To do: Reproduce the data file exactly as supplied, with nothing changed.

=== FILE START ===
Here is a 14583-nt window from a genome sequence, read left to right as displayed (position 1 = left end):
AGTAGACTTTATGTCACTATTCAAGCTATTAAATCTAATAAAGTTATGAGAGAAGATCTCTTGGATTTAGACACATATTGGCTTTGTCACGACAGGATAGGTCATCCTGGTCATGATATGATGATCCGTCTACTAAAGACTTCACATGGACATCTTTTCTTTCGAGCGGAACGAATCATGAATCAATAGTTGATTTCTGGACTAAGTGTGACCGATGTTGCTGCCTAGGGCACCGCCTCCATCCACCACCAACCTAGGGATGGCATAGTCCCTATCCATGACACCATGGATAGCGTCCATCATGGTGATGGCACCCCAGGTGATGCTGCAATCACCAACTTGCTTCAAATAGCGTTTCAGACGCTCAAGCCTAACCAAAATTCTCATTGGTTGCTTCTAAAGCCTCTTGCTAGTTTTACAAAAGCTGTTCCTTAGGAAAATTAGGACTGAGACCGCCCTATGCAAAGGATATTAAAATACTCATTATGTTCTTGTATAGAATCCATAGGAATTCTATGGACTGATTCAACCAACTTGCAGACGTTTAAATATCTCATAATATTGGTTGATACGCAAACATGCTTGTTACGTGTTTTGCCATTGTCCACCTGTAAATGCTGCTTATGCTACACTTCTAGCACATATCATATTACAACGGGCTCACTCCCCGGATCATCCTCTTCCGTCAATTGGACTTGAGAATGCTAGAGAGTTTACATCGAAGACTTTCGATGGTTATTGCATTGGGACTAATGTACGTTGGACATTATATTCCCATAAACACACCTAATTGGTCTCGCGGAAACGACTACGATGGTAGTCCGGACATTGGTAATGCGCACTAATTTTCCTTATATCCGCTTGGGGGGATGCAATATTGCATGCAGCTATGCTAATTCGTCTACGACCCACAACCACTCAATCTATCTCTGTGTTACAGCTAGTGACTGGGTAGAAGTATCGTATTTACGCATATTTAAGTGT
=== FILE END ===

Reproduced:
Here is a 14583-nt window from a genome sequence, read left to right as displayed (position 1 = left end):
AGTAGACTTTATGTCACTATTCAAGCTATTAAATCTAATAAAGTTATGAGAGAAGATCTCTTGGATTTAGACACATATTGGCTTTGTCACGACAGGATAGGTCATCCTGGTCATGATATGATGATCCGTCTACTAAAGACTTCACATGGACATCTTTTCTTTCGAGCGGAACGAATCATGAATCAATAGTTGATTTCTGGACTAAGTGTGACCGATGTTGCTGCCTAGGGCACCGCCTCCATCCACCACCAACCTAGGGATGGCATAGTCCCTATCCATGACACCATGGATAGCGTCCATCATGGTGATGGCACCCCAGGTGATGCTGCAATCACCAACTTGCTTCAAATAGCGTTTCAGACGCTCAAGCCTAACCAAAATTCTCATTGGTTGCTTCTAAAGCCTCTTGCTAGTTTTACAAAAGCTGTTCCTTAGGAAAATTAGGACTGAGACCGCCCTATGCAAAGGATATTAAAATACTCATTATGTTCTTGTATAGAATCCATAGGAATTCTATGGACTGATTCAACCAACTTGCAGACGTTTAAATATCTCATAATATTGGTTGATACGCAAACATGCTTGTTACGTGTTTTGCCATTGTCCACCTGTAAATGCTGCTTATGCTACACTTCTAGCACATATCATATTACAACGGGCTCACTCCCCGGATCATCCTCTTCCGTCAATTGGACTTGAGAATGCTAGAGAGTTTACATCGAAGACTTTCGATGGTTATTGCATTGGGACTAATGTACGTTGGACATTATATTCCCATAAACACACCTAATTGGTCTCGCGGAAACGACTACGATGGTAGTCCGGACATTGGTAATGCGCACTAATTTTCCTTATATCCGCTTGGGGGGATGCAATATTGCATGCAGCTATGCTAATTCGTCTACGACCCACAACCACTCAATCTATCTCTGTGTTACAGCTAGTGACTGGGTAGAAGTATCGTATTTACGCATATTTAAGTGT